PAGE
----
Date of Award
Master of Science in Education (MSEd)
Education and Human Development
Donald H. Johnson
Richard C. Edgett
In 1989, the New York State Board of Regents adopted new requirements for the certification of elementary and secondary school teachers which mandated one year of mentored teaching for permanent certification. The purpose of this study is to evaluate effectiveness of the 1991-1992 Greece Central School District Mentor Intern Project and to determine the needs of mentored and non-mentored first-year teachers in the Greece Central School District. The study asks:
- How satisfied are the mentors and interns with the Greece Mentor Intern Project?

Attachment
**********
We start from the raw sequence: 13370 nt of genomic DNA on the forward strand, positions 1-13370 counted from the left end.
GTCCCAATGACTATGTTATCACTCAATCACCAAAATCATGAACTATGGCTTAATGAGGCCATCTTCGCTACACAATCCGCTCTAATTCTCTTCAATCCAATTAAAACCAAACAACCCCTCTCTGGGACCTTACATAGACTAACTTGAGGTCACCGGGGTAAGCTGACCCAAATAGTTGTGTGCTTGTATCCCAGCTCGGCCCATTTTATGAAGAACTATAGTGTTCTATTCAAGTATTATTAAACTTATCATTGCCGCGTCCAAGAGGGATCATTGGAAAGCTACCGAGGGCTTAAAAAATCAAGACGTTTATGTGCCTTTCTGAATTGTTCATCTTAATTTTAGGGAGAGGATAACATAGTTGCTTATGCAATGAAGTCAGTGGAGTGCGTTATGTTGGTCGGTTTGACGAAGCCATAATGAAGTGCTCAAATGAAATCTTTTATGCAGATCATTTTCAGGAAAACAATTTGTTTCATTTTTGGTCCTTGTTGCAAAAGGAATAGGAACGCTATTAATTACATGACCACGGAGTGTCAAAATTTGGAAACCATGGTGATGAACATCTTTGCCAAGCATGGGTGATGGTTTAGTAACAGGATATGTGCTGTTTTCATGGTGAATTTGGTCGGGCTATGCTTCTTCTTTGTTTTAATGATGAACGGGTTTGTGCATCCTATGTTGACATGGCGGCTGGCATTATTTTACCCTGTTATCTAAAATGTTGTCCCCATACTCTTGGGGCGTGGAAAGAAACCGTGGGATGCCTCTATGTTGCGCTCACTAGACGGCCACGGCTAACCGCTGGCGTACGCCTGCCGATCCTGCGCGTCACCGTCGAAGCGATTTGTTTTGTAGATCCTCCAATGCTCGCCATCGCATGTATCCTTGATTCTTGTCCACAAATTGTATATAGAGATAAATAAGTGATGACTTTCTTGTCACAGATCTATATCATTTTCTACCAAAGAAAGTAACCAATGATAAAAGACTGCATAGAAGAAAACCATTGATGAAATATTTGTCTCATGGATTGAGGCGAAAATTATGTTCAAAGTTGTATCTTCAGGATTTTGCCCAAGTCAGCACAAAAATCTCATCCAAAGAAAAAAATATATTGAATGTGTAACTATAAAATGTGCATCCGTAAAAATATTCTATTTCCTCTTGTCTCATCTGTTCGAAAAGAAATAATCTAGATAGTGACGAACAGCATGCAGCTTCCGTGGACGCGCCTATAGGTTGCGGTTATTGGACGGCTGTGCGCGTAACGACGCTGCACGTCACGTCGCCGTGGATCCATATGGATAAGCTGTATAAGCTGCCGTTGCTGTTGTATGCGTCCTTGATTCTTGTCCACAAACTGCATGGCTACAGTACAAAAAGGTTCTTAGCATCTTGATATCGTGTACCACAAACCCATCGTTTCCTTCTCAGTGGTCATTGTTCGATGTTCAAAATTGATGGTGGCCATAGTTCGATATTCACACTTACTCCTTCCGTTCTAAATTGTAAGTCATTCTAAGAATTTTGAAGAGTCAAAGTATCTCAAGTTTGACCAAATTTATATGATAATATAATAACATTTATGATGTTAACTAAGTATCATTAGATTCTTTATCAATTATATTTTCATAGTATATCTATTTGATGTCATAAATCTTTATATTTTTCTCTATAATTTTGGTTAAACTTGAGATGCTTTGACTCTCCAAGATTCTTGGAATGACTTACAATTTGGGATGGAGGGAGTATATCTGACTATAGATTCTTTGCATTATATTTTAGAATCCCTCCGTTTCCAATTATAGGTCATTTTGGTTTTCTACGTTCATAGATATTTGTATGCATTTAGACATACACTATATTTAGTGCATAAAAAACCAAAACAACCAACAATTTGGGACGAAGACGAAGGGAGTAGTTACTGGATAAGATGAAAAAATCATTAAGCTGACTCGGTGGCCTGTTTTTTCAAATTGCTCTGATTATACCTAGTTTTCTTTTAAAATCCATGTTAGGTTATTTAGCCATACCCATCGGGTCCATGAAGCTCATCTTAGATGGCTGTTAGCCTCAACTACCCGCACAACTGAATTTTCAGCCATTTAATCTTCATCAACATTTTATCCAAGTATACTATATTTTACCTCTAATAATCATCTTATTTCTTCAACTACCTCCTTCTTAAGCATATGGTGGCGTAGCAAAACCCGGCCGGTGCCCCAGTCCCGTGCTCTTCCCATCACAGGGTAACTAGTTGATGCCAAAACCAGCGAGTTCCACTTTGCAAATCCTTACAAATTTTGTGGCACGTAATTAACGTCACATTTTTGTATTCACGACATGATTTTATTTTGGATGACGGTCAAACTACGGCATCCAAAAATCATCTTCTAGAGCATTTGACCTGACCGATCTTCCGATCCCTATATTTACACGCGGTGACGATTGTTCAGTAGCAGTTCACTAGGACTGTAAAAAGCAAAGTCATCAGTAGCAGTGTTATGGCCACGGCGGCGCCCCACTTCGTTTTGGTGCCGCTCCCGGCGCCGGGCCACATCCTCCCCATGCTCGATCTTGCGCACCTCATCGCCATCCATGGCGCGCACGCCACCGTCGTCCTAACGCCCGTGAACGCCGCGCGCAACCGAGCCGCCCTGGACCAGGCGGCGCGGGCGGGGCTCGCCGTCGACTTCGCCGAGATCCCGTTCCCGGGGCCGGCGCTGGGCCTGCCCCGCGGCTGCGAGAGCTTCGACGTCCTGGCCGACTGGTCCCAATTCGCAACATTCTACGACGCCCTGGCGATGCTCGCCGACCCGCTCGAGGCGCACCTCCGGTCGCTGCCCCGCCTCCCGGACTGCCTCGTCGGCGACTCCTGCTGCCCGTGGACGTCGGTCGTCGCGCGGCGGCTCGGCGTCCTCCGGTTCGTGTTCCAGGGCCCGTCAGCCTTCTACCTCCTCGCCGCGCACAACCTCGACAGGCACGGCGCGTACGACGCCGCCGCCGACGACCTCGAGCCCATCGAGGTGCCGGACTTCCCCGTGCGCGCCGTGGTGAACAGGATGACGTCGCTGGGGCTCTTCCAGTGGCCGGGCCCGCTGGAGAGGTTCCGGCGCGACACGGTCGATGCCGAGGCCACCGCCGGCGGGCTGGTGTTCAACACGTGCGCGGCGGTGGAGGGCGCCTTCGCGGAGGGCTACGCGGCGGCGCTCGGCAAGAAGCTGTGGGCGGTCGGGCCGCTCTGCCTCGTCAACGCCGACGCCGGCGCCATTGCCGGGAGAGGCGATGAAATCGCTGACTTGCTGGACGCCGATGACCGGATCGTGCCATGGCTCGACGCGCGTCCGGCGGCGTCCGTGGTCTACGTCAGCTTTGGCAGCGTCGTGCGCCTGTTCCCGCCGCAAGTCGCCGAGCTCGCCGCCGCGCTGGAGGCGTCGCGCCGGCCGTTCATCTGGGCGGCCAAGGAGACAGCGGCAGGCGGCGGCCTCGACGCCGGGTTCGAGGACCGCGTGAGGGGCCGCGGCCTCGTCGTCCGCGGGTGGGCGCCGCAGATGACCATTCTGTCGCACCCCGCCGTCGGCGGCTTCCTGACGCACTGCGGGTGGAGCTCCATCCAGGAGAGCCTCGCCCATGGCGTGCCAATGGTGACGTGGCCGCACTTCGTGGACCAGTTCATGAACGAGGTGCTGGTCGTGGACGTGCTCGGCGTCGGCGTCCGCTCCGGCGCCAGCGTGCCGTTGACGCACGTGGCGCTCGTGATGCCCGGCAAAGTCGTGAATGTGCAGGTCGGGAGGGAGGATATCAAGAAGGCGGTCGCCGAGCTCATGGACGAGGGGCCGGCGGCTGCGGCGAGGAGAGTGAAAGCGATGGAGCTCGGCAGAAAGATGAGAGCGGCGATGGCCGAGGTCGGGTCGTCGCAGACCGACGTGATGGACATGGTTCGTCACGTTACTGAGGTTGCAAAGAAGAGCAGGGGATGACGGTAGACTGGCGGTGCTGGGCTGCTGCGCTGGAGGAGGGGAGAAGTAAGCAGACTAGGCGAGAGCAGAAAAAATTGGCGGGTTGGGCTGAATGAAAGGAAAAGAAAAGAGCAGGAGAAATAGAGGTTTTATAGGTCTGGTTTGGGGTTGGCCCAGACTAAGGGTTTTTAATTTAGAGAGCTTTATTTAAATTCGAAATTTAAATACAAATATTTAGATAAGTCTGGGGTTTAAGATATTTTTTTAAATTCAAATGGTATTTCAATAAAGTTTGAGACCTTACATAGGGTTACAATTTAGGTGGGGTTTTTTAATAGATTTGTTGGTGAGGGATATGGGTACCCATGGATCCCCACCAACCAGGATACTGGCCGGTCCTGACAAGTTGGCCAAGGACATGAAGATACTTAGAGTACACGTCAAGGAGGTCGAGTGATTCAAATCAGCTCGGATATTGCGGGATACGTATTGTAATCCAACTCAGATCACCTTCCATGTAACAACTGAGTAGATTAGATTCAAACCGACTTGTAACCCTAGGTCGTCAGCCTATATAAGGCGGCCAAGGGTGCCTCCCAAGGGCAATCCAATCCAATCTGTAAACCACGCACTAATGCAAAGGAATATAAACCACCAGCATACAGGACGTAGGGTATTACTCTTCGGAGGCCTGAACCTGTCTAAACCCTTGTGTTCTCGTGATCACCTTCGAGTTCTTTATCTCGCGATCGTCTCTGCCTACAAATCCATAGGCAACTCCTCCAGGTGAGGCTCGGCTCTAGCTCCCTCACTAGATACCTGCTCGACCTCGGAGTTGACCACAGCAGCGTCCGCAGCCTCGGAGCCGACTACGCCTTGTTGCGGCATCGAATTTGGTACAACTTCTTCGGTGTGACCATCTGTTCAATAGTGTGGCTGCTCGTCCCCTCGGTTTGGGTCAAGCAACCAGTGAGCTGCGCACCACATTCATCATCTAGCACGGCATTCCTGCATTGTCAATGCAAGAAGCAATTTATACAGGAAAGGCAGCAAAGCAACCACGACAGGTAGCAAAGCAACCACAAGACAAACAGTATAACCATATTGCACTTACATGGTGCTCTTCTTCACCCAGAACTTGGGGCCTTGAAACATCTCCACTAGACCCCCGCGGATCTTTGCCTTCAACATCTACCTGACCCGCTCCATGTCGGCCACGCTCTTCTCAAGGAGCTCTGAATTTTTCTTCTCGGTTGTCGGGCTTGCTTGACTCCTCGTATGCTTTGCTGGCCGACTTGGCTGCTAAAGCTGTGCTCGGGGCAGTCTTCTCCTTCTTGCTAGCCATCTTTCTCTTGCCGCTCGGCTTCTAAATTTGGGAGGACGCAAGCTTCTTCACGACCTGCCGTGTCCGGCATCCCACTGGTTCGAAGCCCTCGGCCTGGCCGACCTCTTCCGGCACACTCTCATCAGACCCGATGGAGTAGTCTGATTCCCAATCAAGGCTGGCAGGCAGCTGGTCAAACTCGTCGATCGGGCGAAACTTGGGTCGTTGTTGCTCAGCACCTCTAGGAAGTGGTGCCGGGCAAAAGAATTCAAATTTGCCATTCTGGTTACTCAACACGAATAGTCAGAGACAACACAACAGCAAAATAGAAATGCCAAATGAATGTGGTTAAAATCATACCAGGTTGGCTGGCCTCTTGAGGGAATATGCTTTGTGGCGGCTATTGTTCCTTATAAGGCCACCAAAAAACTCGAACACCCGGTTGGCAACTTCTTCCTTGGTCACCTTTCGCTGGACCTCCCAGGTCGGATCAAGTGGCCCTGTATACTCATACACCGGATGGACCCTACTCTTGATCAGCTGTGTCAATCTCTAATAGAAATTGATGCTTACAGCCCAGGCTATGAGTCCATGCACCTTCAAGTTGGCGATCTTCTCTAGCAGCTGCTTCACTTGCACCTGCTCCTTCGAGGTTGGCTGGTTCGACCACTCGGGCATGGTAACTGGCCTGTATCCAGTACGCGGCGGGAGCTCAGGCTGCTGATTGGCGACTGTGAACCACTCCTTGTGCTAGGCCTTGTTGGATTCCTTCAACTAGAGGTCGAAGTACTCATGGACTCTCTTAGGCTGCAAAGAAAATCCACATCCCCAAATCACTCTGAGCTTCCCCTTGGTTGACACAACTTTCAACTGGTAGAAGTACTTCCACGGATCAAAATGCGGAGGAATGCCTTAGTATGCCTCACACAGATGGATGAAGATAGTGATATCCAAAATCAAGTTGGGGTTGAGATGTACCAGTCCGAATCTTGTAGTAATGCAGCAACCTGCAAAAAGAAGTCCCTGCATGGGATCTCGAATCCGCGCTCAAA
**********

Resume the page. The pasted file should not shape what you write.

- What are the most positive and least positive aspects of the Greece Mentor Intern Project?
- How do the experiences of formally mentored first-year teachers in Greece Central School District differ from those first-year teachers not formally mentored?
- What are the identifiable gains from being mentored?
The authors conducted surveys of interns, mentors, and non-mentored first-year teachers with an emphasis on attitudes, perceptions, and needs of the participants. The authors found that interns received more assistance during their first year of teaching than non-mentored teachers and had less need for additional workshops. However, new mentors felt they did not receive enough training and lacked support throughout the program. Furthermore, both mentors and interns were unable to fully commit their time to the program due to school and school district obligations. The authors recommend that the program be continued, though mentors and interns should be provided with more support and time.
Maloney, Pamela A. and Fazio, Jamie C., "Evaluation of the Greece Central School District Mentor Intern Project" (1992). Education and Human Development Master's Theses. 1340.